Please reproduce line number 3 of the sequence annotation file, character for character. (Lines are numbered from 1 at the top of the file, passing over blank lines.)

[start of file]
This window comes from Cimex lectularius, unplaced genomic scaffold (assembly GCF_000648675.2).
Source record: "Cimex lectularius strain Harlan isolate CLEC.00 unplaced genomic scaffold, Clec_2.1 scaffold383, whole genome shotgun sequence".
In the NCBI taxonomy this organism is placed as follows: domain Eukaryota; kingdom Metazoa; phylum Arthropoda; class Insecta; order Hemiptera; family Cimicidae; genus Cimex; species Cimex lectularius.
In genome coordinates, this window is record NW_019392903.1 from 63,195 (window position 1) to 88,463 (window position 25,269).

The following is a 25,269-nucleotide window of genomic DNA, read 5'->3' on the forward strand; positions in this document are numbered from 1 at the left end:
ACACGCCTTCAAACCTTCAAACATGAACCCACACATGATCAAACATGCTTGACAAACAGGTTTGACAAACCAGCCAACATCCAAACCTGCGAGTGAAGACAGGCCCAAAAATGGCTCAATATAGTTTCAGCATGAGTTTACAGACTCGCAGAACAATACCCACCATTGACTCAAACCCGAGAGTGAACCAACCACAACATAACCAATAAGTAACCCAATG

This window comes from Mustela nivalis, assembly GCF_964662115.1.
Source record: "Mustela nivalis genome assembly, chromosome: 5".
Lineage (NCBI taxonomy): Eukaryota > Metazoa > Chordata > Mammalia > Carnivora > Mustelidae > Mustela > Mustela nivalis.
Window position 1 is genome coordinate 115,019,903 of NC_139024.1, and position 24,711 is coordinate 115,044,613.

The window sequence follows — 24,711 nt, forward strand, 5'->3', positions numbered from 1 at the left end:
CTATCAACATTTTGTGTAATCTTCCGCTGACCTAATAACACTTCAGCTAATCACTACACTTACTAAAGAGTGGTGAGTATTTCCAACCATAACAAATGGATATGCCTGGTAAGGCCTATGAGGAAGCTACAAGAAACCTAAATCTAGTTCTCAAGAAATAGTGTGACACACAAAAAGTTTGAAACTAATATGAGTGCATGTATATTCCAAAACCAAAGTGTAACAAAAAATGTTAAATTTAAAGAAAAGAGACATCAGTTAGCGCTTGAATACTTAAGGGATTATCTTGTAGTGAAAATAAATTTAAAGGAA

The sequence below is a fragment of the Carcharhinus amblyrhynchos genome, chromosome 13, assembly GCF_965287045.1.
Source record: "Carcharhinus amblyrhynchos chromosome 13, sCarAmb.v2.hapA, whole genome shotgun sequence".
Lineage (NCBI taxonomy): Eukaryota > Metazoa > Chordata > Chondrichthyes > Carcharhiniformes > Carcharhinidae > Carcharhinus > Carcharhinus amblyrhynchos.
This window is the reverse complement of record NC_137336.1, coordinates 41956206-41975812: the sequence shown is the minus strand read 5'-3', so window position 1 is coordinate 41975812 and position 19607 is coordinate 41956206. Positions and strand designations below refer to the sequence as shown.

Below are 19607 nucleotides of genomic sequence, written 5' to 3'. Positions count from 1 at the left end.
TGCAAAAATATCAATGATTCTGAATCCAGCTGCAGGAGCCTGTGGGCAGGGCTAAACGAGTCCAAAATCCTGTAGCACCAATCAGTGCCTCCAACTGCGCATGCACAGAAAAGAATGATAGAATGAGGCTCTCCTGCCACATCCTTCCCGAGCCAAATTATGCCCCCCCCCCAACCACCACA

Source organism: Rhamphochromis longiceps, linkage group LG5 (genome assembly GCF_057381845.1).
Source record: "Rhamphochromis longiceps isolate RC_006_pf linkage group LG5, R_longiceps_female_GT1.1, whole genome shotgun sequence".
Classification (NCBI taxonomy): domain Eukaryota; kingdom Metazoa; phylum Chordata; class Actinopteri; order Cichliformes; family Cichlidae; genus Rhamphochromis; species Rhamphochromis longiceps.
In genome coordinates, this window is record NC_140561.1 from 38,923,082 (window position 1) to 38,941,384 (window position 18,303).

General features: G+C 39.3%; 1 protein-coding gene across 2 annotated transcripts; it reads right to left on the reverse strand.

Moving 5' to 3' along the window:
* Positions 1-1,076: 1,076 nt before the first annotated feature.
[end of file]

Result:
In the NCBI taxonomy this organism is placed as follows: domain Eukaryota; kingdom Metazoa; phylum Arthropoda; class Insecta; order Hemiptera; family Cimicidae; genus Cimex; species Cimex lectularius.